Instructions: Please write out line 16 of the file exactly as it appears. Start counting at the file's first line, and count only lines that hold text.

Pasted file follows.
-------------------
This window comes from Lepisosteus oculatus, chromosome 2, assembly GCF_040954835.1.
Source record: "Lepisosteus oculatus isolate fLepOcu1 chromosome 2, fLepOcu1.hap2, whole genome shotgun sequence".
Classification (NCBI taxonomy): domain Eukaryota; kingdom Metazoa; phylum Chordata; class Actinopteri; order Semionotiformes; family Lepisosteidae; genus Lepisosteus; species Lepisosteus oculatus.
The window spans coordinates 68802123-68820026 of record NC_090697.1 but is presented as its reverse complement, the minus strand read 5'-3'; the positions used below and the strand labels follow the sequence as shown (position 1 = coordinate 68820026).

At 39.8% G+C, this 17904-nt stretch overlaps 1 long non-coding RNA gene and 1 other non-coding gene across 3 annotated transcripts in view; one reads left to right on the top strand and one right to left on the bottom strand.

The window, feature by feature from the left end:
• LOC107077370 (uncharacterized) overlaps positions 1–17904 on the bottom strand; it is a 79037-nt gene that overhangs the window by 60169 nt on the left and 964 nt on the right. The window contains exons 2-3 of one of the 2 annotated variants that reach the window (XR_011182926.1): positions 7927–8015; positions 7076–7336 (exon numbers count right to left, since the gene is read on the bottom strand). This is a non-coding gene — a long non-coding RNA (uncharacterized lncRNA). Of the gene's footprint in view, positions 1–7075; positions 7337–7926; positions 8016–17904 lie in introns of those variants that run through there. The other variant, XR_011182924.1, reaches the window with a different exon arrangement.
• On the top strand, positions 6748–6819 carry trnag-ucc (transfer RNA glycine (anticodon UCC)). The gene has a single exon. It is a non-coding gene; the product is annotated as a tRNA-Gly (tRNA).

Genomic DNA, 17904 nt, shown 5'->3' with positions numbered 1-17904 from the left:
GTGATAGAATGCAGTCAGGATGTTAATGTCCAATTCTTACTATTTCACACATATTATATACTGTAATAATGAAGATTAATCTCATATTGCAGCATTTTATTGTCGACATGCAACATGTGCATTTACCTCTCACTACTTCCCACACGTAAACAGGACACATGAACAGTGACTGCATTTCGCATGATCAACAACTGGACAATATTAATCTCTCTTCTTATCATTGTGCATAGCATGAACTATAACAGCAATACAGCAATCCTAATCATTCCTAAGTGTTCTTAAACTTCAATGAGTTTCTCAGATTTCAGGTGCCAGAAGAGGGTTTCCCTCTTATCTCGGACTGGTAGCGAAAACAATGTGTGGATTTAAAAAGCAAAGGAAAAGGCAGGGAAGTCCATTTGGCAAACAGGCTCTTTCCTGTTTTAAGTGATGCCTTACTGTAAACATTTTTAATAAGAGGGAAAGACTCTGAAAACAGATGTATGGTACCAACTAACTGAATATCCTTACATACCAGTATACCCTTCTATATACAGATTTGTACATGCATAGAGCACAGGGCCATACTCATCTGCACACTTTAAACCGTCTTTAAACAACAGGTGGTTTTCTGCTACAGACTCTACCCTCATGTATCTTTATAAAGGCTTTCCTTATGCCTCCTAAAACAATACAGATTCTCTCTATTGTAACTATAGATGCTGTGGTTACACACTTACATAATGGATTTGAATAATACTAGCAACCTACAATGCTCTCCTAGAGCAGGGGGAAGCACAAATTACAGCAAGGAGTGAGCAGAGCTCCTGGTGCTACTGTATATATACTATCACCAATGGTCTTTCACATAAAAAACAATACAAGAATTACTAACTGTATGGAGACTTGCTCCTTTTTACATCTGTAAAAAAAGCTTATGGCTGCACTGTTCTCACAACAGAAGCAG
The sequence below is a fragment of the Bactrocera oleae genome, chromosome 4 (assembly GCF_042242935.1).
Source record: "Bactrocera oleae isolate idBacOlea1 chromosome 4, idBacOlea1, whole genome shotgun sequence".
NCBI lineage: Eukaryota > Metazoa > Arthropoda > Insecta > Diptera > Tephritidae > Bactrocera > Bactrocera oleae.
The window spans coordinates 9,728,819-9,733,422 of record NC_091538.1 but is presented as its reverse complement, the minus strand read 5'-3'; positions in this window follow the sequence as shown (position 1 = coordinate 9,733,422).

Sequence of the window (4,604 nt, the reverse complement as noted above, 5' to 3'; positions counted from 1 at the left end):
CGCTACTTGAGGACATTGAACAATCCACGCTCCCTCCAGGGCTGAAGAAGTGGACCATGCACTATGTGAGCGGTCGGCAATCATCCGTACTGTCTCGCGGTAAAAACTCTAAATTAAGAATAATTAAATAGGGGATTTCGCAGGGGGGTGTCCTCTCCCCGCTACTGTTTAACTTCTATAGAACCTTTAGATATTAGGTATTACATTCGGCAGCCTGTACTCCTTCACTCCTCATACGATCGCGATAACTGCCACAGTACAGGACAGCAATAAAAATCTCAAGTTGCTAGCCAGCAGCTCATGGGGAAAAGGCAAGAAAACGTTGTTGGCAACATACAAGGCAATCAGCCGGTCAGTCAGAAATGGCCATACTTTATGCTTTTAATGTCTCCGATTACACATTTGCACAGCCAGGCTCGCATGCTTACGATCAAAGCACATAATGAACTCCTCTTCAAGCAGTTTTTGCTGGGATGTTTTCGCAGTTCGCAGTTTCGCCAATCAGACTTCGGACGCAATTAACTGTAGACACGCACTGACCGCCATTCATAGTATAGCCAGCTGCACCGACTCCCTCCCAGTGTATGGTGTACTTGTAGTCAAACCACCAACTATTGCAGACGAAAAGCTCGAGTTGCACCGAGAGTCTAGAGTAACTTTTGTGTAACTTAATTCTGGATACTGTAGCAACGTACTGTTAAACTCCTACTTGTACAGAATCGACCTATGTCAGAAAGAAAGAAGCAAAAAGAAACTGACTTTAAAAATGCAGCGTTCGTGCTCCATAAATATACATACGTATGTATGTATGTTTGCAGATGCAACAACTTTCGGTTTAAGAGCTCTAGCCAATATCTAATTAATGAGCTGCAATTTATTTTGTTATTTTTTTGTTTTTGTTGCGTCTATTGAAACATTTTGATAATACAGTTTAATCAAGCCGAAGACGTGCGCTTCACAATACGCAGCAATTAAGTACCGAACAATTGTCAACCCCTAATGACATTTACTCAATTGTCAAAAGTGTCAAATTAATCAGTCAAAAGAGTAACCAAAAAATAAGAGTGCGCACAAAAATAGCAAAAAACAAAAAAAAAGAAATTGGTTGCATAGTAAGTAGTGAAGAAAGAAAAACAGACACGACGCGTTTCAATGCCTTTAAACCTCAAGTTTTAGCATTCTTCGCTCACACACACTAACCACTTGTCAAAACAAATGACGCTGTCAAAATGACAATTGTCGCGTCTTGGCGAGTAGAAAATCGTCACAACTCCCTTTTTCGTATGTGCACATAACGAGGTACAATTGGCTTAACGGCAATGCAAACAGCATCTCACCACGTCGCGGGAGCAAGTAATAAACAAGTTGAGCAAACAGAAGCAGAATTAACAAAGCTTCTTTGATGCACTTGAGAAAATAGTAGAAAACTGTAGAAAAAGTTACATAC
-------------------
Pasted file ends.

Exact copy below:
CGCTACTTGAGGACATTGAACAATCCACGCTCCCTCCAGGGCTGAAGAAGTGGACCATGCACTATGTGAGCGGTCGGCAATCATCCGTACTGTCTCGCGGTAAAAACTCTAAATTAAGAATAATTAAATAGGGGATTTCGCAGGGGGGTGTCCTCTCCCCGCTACTGTTTAACTTCTATAGAACCTTTAGATATTAGGTATTACATTCGGCAGCCTGTACTCCTTCACTCCTCATACGATCGCGATAACTGCCACAGTACAGGACAGCAATAAAAATCTCAAGTTGCTAGCCAGCAGCTCATGGGGAAAAGGCAAGAAAACGTTGTTGGCAACATACAAGGCAATCAGCCGGTCAGTCAGAAATGGCCATACTTTATGCTTTTAATGTCTCCGATTACACATTTGCACAGCCAGGCTCGCATGCTTACGATCAAAGCACATAATGAACTCCTCTTCAAGCAGTTTTTGCTGGGATGTTTTCGCAGTTCGCAGTTTCGCCAATCAGACTTCGGACGCAATTAACTGTAGACACGCACTGACCGCCATTCATAGTATAGCCAGCTGCACCGACTCCCTCCCAGTGTATGGTGTACTTGTAGTCAAACCACCAACTATTGCAGACGAAAAGCTCGAGTTGCACCGAGAGTCTAGAGTAACTTTTGTGTAACTTAATTCTGGATACTGTAGCAACGTACTGTTAAACTCCTACTTGTACAGAATCGACCTATGTCAGAAAGAAAGAAGCAAAAAGAAACTGACTTTAAAAATGCAGCGTTCGTGCTCCATAAATATACATACGTATGTATGTATGTTTGCAGATGCAACAACTTTCGGTTTAAGAGCTCTAGCCAATATCTAATTAATGAGCTGCAATTTATTTTGTTATTTTTTTGTTTTTGTTGCGTCTATTGAAACATTTTGATAATACAGTTTAATCAAGCCGAAGACGTGCGCTTCACAATACGCAGCAATTAAGTACCGAACAATTGTCAACCCCTAATGACATTTACTCAATTGTCAAAAGTGTCAAATTAATCAGTCAAAAGAGTAACCAAAAAATAAGAGTGCGCACAAAAATAGCAAAAAACAAAAAAAAAGAAATTGGTTGCATAGTAAGTAGTGAAGAAAGAAAAACAGACACGACGCGTTTCAATGCCTTTAAACCTCAAGTTTTAGCATTCTTCGCTCACACACACTAACCACTTGTCAAAACAAATGACGCTGTCAAAATGACAATTGTCGCGTCTTGGCGAGTAGAAAATCGTCACAACTCCCTTTTTCGTATGTGCACATAACGAGGTACAATTGGCTTAACGGCAATGCAAACAGCATCTCACCACGTCGCGGGAGCAAGTAATAAACAAGTTGAGCAAACAGAAGCAGAATTAACAAAGCTTCTTTGATGCACTTGAGAAAATAGTAGAAAACTGTAGAAAAAGTTACATAC